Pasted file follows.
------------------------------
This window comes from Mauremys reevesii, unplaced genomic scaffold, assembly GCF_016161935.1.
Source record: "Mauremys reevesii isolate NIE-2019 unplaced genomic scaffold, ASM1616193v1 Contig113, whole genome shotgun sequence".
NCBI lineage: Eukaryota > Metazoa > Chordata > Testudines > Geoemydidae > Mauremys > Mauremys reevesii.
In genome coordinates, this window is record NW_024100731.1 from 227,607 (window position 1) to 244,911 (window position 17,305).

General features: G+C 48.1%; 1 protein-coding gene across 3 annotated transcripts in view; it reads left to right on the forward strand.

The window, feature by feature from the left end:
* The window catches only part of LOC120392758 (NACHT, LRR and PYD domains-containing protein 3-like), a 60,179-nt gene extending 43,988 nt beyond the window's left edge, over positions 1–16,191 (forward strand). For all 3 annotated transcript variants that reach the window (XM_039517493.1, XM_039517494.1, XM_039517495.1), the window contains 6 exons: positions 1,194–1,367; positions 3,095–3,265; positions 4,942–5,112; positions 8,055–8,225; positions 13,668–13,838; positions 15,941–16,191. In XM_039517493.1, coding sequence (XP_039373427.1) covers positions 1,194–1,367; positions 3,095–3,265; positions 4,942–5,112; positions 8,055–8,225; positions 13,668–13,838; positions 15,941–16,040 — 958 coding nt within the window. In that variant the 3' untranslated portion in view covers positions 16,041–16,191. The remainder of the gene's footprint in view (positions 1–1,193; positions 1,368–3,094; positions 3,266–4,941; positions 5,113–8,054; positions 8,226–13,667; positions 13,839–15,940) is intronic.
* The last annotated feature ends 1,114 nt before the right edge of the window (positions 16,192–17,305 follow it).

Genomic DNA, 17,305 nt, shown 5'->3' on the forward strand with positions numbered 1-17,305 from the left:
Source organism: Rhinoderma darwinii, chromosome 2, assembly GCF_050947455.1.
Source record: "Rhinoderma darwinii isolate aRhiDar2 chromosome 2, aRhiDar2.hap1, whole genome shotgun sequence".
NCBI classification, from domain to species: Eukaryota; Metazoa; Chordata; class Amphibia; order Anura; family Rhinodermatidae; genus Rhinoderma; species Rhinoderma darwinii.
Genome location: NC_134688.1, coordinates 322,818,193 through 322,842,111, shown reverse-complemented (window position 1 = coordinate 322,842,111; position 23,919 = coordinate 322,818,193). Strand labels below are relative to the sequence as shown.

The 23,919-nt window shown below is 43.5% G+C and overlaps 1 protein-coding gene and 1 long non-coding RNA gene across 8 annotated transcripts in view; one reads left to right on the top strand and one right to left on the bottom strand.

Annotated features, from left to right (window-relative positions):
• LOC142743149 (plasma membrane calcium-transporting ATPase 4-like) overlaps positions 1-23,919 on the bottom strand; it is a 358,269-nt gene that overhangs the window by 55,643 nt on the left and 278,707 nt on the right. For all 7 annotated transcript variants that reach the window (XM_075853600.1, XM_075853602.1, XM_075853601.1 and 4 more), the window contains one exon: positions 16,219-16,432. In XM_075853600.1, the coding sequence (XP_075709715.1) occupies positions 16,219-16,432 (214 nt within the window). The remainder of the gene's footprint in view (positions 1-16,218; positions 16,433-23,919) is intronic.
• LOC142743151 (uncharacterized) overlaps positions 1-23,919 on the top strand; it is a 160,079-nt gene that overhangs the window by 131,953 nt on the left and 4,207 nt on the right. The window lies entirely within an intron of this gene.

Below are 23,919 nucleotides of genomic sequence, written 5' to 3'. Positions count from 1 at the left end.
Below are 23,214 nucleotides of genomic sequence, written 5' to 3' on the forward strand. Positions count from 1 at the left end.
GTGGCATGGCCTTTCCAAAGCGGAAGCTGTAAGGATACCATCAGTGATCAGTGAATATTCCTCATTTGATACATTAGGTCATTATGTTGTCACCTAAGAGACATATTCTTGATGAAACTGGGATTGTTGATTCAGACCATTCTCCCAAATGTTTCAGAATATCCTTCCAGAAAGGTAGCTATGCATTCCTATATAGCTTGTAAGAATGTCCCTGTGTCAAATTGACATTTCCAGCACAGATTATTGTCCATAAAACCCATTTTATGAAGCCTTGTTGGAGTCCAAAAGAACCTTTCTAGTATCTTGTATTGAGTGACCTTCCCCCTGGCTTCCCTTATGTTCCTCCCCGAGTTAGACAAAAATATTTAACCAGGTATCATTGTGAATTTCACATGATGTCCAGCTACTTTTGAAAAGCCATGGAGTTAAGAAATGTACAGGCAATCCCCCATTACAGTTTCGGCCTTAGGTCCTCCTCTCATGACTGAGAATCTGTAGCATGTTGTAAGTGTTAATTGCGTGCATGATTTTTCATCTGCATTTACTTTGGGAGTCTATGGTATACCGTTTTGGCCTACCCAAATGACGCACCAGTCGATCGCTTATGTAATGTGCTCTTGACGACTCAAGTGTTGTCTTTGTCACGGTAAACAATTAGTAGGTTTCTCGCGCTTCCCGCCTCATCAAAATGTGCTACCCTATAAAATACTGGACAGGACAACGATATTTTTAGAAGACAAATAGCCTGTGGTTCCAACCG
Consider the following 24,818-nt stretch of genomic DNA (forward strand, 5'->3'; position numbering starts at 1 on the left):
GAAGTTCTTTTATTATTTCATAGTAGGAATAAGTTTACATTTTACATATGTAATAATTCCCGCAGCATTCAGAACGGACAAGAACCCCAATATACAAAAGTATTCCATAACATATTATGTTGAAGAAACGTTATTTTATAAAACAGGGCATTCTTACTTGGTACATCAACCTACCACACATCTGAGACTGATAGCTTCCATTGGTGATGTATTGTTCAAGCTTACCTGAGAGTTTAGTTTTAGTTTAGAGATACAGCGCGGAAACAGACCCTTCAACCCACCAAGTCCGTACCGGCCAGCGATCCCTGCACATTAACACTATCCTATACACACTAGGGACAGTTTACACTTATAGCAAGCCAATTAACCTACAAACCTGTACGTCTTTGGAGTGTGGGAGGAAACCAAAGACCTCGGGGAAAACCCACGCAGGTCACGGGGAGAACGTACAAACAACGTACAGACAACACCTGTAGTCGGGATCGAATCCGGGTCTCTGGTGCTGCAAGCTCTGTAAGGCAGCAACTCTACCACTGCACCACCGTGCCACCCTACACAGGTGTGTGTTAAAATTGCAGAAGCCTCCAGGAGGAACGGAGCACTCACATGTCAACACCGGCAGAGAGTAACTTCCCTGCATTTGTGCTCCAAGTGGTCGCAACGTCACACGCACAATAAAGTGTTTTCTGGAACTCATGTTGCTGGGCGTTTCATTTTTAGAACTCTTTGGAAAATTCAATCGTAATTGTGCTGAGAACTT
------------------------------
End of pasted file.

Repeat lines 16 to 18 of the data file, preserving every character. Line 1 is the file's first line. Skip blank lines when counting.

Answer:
• LOC142743149 (plasma membrane calcium-transporting ATPase 4-like) overlaps positions 1-23,919 on the bottom strand; it is a 358,269-nt gene that overhangs the window by 55,643 nt on the left and 278,707 nt on the right. For all 7 annotated transcript variants that reach the window (XM_075853600.1, XM_075853602.1, XM_075853601.1 and 4 more), the window contains one exon: positions 16,219-16,432. In XM_075853600.1, the coding sequence (XP_075709715.1) occupies positions 16,219-16,432 (214 nt within the window). The remainder of the gene's footprint in view (positions 1-16,218; positions 16,433-23,919) is intronic.
• LOC142743151 (uncharacterized) overlaps positions 1-23,919 on the top strand; it is a 160,079-nt gene that overhangs the window by 131,953 nt on the left and 4,207 nt on the right. The window lies entirely within an intron of this gene.

Below are 23,919 nucleotides of genomic sequence, written 5' to 3'. Positions count from 1 at the left end.